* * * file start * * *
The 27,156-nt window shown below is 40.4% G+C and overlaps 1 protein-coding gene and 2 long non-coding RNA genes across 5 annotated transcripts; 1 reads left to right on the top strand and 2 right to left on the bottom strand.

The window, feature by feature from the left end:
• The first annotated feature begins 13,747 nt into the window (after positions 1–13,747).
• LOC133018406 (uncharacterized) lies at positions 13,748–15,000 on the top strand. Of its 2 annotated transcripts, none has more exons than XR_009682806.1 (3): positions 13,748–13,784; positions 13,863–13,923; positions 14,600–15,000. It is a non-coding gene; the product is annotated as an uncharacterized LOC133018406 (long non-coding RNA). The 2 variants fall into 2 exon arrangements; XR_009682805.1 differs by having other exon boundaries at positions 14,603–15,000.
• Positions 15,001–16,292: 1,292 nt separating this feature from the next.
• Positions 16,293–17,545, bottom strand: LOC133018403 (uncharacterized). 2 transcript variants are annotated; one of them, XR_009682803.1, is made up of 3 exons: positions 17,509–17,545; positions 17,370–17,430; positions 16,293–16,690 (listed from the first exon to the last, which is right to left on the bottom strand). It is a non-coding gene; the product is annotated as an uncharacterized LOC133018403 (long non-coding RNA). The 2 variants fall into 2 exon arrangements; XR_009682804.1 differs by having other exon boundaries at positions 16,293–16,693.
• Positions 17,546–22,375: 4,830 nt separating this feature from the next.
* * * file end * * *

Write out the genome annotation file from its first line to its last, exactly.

The 27,156-nt window shown below is 40.4% G+C and overlaps 1 protein-coding gene and 2 long non-coding RNA genes across 5 annotated transcripts; 1 reads left to right on the top strand and 2 right to left on the bottom strand.

The window, feature by feature from the left end:
• The first annotated feature begins 13,747 nt into the window (after positions 1–13,747).
• LOC133018406 (uncharacterized) lies at positions 13,748–15,000 on the top strand. Of its 2 annotated transcripts, none has more exons than XR_009682806.1 (3): positions 13,748–13,784; positions 13,863–13,923; positions 14,600–15,000. It is a non-coding gene; the product is annotated as an uncharacterized LOC133018406 (long non-coding RNA). The 2 variants fall into 2 exon arrangements; XR_009682805.1 differs by having other exon boundaries at positions 14,603–15,000.
• Positions 15,001–16,292: 1,292 nt separating this feature from the next.
• Positions 16,293–17,545, bottom strand: LOC133018403 (uncharacterized). 2 transcript variants are annotated; one of them, XR_009682803.1, is made up of 3 exons: positions 17,509–17,545; positions 17,370–17,430; positions 16,293–16,690 (listed from the first exon to the last, which is right to left on the bottom strand). It is a non-coding gene; the product is annotated as an uncharacterized LOC133018403 (long non-coding RNA). The 2 variants fall into 2 exon arrangements; XR_009682804.1 differs by having other exon boundaries at positions 16,293–16,693.
• Positions 17,546–22,375: 4,830 nt separating this feature from the next.